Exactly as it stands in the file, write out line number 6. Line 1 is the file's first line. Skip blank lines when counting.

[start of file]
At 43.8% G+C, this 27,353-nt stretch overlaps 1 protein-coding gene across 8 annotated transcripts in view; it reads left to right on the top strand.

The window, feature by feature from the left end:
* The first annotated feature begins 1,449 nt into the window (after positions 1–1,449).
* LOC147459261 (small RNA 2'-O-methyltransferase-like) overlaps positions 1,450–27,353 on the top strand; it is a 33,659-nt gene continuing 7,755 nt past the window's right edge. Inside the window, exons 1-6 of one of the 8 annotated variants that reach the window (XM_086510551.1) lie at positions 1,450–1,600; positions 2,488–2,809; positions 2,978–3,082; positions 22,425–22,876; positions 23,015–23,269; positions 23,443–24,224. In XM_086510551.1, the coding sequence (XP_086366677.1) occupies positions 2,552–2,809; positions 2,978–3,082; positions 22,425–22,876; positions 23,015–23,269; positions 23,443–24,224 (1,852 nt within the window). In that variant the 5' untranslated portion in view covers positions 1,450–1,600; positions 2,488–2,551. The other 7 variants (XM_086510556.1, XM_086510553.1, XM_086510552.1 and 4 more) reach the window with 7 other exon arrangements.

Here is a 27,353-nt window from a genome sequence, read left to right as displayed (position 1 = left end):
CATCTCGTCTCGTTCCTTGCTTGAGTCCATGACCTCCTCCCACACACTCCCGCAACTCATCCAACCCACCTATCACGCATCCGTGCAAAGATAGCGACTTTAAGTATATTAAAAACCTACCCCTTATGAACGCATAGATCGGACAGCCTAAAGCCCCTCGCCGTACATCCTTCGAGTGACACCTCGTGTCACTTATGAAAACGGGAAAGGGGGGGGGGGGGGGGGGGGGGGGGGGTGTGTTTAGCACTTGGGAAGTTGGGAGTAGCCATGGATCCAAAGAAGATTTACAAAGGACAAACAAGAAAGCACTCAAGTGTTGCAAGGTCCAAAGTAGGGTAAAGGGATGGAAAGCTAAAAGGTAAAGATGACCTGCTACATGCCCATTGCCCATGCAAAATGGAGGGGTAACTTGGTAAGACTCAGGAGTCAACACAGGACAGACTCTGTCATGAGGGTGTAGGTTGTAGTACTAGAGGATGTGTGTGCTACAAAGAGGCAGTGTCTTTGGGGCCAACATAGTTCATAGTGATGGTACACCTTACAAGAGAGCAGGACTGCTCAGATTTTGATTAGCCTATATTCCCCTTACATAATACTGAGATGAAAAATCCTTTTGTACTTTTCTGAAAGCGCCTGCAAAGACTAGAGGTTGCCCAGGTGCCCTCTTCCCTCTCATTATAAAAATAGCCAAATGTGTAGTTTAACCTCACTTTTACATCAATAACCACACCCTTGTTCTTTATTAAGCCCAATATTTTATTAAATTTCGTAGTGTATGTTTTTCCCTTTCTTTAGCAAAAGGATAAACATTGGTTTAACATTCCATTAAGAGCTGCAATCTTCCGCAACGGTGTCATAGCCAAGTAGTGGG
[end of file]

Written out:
CATCTCGTCTCGTTCCTTGCTTGAGTCCATGACCTCCTCCCACACACTCCCGCAACTCATCCAACCCACCTATCACGCATCCGTGCAAAGATAGCGACTTTAAGTATATTAAAAACCTACCCCTTATGAACGCATAGATCGGACAGCCTAAAGCCCCTCGCCGTACATCCTTCGAGTGACACCTCGTGTCACTTATGAAAACGGGAAAGGGGGGGGGGGGGGGGGGGGGGGGGGGTGTGTTTAGCACTTGGGAAGTTGGGAGTAGCCATGGATCCAAAGAAGATTTACAAAGGACAAACAAGAAAGCACTCAAGTGTTGCAAGGTCCAAAGTAGGGTAAAGGGATGGAAAGCTAAAAGGTAAAGATGACCTGCTACATGCCCATTGCCCATGCAAAATGGAGGGGTAACTTGGTAAGACTCAGGAGTCAACACAGGACAGACTCTGTCATGAGGGTGTAGGTTGTAGTACTAGAGGATGTGTGTGCTACAAAGAGGCAGTGTCTTTGGGGCCAACATAGTTCATAGTGATGGTACACCTTACAAGAGAGCAGGACTGCTCAGATTTTGATTAGCCTATATTCCCCTTACATAATACTGAGATGAAAAATCCTTTTGTACTTTTCTGAAAGCGCCTGCAAAGACTAGAGGTTGCCCAGGTGCCCTCTTCCCTCTCATTATAAAAATAGCCAAATGTGTAGTTTAACCTCACTTTTACATCAATAACCACACCCTTGTTCTTTATTAAGCCCAATATTTTATTAAATTTCGTAGTGTATGTTTTTCCCTTTCTTTAGCAAAAGGATAAACATTGGTTTAACATTCCATTAAGAGCTGCAATCTTCCGCAACGGTGTCATAGCCAAGTAGTGGG